# How can the particle fit in the well then?

1. Sep 23, 2006

### touqra

In an infinite square well potential, the ground state of a particle, has a wavelength twice the length of the well. How can the particle fit in the well then? It's not even one wavelength.

2. Sep 23, 2006

### masudr

When you say the particle['s]...wavelength, I think you mean the wavelength of the particle's wavefunction. Please understand the fundamental difference between the two things.

The wavefunction of the particle is (at the very least) a mathematical object representing all we can know about the state the particle is in. To determine other properties of the particle, you must perform measurements of dynamical variables of the system.

3. Sep 23, 2006

### gulsen

The wavefunction describes the probability of finding a particle in a given interval, the particle is usually considered to be a point particle. Eh, at least in the problems I've worked out so far.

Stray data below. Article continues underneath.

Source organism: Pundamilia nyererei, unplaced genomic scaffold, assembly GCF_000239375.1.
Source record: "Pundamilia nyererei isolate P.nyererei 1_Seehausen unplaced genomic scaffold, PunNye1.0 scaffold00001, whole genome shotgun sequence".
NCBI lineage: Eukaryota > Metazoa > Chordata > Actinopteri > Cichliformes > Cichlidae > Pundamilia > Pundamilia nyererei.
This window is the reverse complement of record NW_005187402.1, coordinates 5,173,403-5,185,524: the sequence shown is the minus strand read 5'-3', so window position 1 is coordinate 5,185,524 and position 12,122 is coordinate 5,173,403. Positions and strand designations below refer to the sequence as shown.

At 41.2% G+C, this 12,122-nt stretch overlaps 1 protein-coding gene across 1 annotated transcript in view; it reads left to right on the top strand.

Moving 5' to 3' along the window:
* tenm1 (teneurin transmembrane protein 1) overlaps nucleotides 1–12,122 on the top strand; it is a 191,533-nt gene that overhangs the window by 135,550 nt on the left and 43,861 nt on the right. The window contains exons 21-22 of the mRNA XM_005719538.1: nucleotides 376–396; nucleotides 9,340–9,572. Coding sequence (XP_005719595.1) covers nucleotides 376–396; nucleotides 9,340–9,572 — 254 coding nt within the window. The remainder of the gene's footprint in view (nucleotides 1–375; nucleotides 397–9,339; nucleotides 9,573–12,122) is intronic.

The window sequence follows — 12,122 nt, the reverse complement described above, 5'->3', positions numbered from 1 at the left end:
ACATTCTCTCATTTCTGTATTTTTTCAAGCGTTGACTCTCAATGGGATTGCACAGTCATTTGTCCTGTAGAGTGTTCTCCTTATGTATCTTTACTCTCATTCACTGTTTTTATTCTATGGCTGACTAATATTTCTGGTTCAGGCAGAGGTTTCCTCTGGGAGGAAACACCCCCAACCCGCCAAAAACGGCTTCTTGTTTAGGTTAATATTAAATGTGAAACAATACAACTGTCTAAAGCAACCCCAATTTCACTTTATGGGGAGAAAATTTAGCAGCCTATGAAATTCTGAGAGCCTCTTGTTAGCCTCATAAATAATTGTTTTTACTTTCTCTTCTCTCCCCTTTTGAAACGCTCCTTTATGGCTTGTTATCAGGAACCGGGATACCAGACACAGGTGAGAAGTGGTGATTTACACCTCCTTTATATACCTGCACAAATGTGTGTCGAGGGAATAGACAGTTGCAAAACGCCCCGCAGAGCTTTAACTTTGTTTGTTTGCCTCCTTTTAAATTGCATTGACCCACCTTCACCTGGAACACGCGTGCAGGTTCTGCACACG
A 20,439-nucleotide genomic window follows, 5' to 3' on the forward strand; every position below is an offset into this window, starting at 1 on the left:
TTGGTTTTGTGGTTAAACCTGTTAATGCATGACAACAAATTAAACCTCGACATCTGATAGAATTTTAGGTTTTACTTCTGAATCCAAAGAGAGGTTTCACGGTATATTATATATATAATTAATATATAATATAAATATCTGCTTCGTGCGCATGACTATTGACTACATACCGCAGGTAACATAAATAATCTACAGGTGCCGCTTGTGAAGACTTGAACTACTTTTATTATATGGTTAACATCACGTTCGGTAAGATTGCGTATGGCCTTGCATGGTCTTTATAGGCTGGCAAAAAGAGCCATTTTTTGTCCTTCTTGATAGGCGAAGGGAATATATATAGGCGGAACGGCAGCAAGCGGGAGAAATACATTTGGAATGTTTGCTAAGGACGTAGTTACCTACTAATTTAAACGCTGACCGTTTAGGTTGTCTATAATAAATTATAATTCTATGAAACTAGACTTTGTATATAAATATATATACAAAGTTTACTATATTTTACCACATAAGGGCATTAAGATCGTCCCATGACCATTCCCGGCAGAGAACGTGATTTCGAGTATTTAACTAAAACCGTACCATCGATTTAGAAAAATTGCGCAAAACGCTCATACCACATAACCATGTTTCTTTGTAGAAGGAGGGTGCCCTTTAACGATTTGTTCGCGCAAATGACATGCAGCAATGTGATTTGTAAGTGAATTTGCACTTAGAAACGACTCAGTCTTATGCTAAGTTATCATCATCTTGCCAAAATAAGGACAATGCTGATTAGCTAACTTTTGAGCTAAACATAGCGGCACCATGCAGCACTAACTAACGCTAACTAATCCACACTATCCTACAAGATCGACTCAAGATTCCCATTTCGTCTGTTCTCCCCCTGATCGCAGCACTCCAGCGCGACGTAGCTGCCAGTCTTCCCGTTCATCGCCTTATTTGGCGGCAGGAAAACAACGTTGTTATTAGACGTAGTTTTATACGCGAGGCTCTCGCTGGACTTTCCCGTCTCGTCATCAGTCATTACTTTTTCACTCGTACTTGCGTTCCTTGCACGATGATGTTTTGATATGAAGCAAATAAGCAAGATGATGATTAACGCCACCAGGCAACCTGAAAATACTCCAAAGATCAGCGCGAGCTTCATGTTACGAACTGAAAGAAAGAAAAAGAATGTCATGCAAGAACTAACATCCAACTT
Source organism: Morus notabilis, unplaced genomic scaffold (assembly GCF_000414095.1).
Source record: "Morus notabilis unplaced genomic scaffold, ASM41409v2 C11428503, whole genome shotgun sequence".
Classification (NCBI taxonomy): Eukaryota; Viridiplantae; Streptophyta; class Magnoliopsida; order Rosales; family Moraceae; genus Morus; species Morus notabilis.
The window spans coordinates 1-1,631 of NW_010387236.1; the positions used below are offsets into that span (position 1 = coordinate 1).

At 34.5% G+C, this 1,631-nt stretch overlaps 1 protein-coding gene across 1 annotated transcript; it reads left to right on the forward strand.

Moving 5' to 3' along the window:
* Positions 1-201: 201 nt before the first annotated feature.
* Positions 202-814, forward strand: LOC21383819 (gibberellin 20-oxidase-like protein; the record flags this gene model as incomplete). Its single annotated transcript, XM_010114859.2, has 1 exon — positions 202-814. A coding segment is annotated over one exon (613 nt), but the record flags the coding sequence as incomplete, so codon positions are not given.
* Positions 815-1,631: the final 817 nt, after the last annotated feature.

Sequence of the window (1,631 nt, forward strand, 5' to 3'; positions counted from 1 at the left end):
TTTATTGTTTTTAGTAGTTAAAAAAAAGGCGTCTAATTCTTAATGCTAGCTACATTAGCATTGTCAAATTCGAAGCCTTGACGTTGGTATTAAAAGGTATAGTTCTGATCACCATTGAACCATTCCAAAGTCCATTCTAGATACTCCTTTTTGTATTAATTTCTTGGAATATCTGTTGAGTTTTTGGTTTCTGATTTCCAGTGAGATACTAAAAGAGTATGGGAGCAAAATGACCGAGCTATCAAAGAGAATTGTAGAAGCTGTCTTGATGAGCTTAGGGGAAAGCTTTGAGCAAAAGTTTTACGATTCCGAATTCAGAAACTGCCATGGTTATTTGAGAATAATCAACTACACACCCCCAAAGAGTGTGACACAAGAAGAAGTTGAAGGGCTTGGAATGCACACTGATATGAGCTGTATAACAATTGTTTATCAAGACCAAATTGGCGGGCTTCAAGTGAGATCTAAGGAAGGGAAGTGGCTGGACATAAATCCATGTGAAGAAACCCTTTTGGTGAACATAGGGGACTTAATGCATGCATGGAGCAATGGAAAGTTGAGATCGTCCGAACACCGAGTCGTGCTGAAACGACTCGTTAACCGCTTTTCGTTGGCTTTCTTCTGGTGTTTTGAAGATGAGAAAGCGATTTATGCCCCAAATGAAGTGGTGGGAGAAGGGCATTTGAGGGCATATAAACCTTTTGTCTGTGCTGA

4. Sep 23, 2006

### Staff: Mentor

The wave function is zero in the middle of each full wavelength, which matches the value it must have outside the box.

If you have a classical vibrating string with fixed ends, the fundamental mode of vibration (the one with lowest frequency) has a wavelength that is twice the length of the string, for exactly the same reason.

If you're thinking that the wavelength has to do with particle size, and you can't have half a particle, therefore you can't have half a wavelength, that's not so.